Fat to Fit: Making and Finding Free Time
I’m very busy.
I have one wife, four kids, one business with many clients, one business partner, five team members on staff, lots of family, a few friends, a couple of boards that I serve on. I also like to write. I like movies and TV. I love to read.
I’m very busy.
When I started getting more fit I heard three comments more than any others:
- I don’t know how to make time.
- I don’t have much free time.
- I don’t know how to find time.
Here’s the reality about time:
- If I could make time I would be the richest man in the world.
- There is also no such thing as free time.
- And the truth is time finds me. I do not find it.
We all have the same sixty seconds per minute, sixty minutes per hour, twenty-four hours per day, and seven days per week. Time has no favorites. Time respects no one. Time treats us all consistently.
When I needed to make significant changes in my life I knew that I would have deal with time differently. And I didn’t know how to do that given all of the commitments in my life.
So I did what I often do: I began looking at the fit people around me to see how they did it all. A couple of things popped out right away. Others I learned over time (pun intended).
Here are some of my observations so far:
Fit people don’t treat exercise as an afterthought. Fit people are often busy, have significant responsibilities in a many aspects of life, and are often the people you might think would spend the least amount of time on fitness. Fit people treat fitness like any other responsibility in life. It doesn’t get put on the calendar after everything else. It gets accounted for and prioritized along with every other commitment.
Fit people use time for staying fit that other people don’t think of. When I finished my first marathon in the fall of 2011 I did most of my midweek training at Meadowood Regional Park while Seth had soccer practice. He would love for me to stay and watch practice the whole time. But the long term benefit for our family of my being healthy was an easy tradeoff. Have swim practice for kids? Great time to run. Travel for business? Pack your shoes. Need to run an errand? Ride your bike.
Fit people don’t sabotage their efforts by making it harder than it needs to be. When I first started to make major changes I would workout 7-10 hours a week. On average I was burning 6000 extra calories per week. The problem was I would eat a snack at night and drink a few high calorie drinks (beer for me at the time) that would offset all that exercise in no time. Fit people realize that controlling food intake is as important as any amount of exercise. And there is no use wasting time exercising only to pile the pounds back on with added food.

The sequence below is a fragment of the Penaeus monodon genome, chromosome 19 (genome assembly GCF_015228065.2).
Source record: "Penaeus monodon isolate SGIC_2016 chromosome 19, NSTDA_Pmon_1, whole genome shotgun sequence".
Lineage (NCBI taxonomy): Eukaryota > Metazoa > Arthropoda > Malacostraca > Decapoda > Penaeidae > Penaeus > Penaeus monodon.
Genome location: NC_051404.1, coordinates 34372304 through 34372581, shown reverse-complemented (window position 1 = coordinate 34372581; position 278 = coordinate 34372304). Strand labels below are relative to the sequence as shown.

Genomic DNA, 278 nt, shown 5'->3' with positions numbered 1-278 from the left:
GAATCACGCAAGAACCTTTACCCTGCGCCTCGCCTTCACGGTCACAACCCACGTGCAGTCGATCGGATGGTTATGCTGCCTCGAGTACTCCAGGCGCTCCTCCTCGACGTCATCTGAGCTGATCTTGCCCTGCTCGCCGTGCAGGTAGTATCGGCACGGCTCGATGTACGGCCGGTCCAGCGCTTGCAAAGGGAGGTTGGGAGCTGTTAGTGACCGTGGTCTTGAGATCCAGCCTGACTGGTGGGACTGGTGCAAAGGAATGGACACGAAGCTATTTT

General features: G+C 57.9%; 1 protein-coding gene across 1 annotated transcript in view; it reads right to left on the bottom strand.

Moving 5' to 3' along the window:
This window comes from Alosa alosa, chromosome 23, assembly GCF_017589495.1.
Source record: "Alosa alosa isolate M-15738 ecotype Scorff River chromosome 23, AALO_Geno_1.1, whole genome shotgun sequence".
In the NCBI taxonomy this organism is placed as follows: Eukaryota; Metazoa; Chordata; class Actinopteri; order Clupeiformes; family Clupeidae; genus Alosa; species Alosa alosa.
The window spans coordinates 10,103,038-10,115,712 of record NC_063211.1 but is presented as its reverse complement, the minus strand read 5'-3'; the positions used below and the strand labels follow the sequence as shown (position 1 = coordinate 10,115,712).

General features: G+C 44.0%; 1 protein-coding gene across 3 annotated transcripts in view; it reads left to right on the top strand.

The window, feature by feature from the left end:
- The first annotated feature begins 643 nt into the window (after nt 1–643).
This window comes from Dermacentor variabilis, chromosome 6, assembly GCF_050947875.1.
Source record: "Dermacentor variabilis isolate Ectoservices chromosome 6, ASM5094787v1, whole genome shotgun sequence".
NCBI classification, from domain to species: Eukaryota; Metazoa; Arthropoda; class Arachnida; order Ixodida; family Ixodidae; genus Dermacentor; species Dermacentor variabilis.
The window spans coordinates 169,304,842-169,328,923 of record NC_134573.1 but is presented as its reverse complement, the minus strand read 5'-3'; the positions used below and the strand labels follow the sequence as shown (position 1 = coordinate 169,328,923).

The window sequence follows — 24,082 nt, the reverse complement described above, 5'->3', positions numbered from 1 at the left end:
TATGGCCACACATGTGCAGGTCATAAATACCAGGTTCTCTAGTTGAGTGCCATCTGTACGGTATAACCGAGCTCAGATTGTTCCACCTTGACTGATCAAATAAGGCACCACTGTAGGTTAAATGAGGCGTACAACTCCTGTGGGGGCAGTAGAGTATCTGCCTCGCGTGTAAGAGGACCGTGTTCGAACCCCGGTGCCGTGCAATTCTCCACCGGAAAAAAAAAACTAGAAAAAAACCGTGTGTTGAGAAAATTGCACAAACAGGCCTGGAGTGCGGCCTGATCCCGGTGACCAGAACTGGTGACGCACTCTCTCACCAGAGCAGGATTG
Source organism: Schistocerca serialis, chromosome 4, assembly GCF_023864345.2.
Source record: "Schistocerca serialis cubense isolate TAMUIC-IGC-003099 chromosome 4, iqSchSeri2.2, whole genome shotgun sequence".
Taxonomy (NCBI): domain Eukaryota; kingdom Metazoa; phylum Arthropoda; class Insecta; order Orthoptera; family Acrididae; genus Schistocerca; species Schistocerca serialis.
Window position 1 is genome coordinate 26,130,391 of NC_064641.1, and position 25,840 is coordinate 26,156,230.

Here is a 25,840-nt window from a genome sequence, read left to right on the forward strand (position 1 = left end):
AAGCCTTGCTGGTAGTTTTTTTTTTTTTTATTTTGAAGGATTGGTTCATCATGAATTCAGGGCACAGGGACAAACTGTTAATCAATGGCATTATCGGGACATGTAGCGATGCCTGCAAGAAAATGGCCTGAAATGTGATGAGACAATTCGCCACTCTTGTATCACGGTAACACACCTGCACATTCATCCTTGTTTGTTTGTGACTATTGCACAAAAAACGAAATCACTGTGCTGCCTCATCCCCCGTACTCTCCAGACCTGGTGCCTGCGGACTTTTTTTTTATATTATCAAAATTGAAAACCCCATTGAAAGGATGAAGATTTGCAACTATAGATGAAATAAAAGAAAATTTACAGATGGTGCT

Fit people are often flexible and willing to improvise with their time. Great training plans get botched all the time by conflicts and obstacles that get in the way. Fit people improvise and are flexible. But they still put the time in. It just might not look like it did on paper.
Fit people often set time bound goals and give themselves carrots. It might be trying to get a better time in a particular race, a different number on the scale by a certain date, or an incentive that you get when you reach a milestone. Most fit people I know have goals. In my case, a carrot was the scooter in the picture above. I told myself when I reached 185 lbs I was going to buy it. I hit that number in April of 2012 and I bought the it that month. I love it. It’s a blast to drive (and gets 80 mpg). I ride it everywhere I can.
Fit people don’t make excuses. They just don’t. When time pressures come they suck it up and deal with it. They might rearrange their schedule, squeeze in something that doesn’t seem to fit, or negotiate with other obligations to make sure they can do what they need to so that they can achieve their goals. But they don’t sit back and blame other things for not reaching their goals.
Fit people create communities and help each other stay fit. Whether it’s my ultimate friends that play together Tuesday nights and Saturday afternoons, my cycling friends that ride together Saturday and Sunday mornings (and often during the week as well), my friends at Coppermine Crossfit who wake up at 5:30am to get to a 6:00am WOD, or my running buddies that meet together early Sunday mornings. Fit people find other fit people and build communities and calendars around what they love to do to stay fit.
Fit people make sacrifices and difficult choices. I sacrifice sleep more than anything. Saturday and Sunday mornings I’m typically riding or running 2-5 hours. I like to do that as early as possible so that I am done and still have most of the day to be with my family or do other things that need to get done. During the week I am up early to either work so I can get done in time to play ultimate or ride after work, or I am up early to ride. I can get 30-40 miles on the bike in by 7am if I’m up early. This isn’t ideal. I don’t recommend sleeping as little as I do. It’s just the sacrifice I’m willing to make at this point in my life context. I sacrifice other things as well. My social time is generally with people who are pursuing similar activities. I rarely just hangout with friends unless it is combined with a run, ride, etc. Again, that may not be the ideal. But it’s the price I’m willing to pay right now. There are plenty of things I won’t sacrifice for fitness, these are some I will.
I’m still learning how to make time to be fit. I’d love to hear any ideas you have for using your time to stay fit well.
Keep moving forward,
p.s. Speaking of time. I’ll be needing to carve out another block of time to train for The Ironman World Championship in Kona, Hawaii if I can get there. Want to help?